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Finding money for new Bucklin Hill bridge — Money could come from other Silverdale road projects, delaying those
A new bridge at Bucklin Hill Road in Silverdale is in the works but where the money for the estimated $13 million project will come from is the question.
Kitsap County Commissioners met with Kitsap County Public Works Wednesday to discuss where a $6 million gap could come from. Construction on the project is expected to begin in 2014 and more than 30 percent of the design work is complete.
Public Works is intent to pursue $4 million from regional money and $3 million from countywide allocations, according to a memorandum from Jonathon Brand, county engineer to County Commissioner Josh Brown. The $7 million leaves the county $6 million short on the $13 million project.
The Bucklin Hill Estuary Enhancement and Bridge Construction Project is to raise the current bridge by 5 feet in order to improve the nearby Clear Creek estuary.
Two options are proposed to make up the difference for the Bucklin Hill project. One option is to set aside $4 million out of the existing Public Works Financial Fund Balance for the project. Any shortfall would be made up from money that has been set aside for other Silverdale road projects, according to the memorandum.
This could mean that money slated for the Silverdale Way roundabout project could go toward the Bucklin Hill project. A $1.2 million grant from the state Transportation Improvement Board for the new roundabout could be moved to the Bucklin Hill project. Also, the Silverdale Way Road improvement project from Byron Street to Anderson Hill Road, scheduled to begin construction in 2016 to widen Silverdale Way, could be delayed and the $3.05 million of local money from that project could be re-directed to the Bucklin Hill project.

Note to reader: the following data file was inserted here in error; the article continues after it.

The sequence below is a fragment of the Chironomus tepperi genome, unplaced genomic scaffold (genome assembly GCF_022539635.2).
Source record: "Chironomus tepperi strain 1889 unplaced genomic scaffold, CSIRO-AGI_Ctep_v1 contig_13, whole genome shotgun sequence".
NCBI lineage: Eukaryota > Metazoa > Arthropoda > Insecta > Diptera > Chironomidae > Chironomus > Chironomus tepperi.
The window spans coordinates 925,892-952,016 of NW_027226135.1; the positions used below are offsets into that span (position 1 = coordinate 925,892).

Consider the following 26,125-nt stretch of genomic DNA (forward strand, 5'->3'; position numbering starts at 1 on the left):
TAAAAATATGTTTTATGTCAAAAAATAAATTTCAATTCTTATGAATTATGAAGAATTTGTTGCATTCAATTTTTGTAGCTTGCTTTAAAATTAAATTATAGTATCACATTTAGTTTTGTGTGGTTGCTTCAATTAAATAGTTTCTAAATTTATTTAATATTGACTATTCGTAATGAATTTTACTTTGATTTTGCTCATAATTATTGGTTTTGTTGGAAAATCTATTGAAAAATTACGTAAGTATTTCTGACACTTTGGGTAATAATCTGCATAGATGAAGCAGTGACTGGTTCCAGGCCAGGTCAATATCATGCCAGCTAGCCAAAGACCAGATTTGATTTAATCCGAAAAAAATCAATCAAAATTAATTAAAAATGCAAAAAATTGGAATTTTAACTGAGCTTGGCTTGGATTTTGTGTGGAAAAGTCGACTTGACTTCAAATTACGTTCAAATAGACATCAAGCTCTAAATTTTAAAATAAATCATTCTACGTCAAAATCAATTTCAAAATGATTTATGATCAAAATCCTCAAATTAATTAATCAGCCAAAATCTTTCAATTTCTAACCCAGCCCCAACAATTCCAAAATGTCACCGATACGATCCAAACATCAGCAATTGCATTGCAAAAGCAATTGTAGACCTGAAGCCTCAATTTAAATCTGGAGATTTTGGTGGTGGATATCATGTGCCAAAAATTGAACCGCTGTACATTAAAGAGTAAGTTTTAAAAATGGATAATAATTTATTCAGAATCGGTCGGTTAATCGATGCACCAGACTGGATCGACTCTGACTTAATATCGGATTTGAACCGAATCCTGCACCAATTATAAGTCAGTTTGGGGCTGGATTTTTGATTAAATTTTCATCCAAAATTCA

Other projects that could be delayed so money can be put forth to the Bucklin Hill bridge project include delaying the Bucklin Hill stormwater and bike and pedestrian project east of Tracyton Boulevard and the Myhre Road and Silverdale Way drop lane. Delaying these two projects would provide about $1.3 million toward the Bucklin Hill bridge project.
The second option to makeup for the project’s $6 million shortfall is to apply for a Public Works Trust Fund Construction Loan. This is a “highly competitive” low interest loan available to cities, counties and special purpose districts throughout the state. As of the March 8 memo, Public Works wasn’t entirely sure of the application process because it will change for the 2014 program.
At the December Central Kitsap Community Council meeting, Tina Nelson, senior program manager with Public Works, said that the Bucklin Hill bridge project would extend across Bucklin Hill Road between Blaine Avenue and Mickelberry Road. There would be four lanes on the bridge with a bike lane and sidewalk on both sides of the road.
“We will be moving forward with final design of the project and hopefully opportunities for outside funding will improve as we get closer to shovel ready status,” the memo read.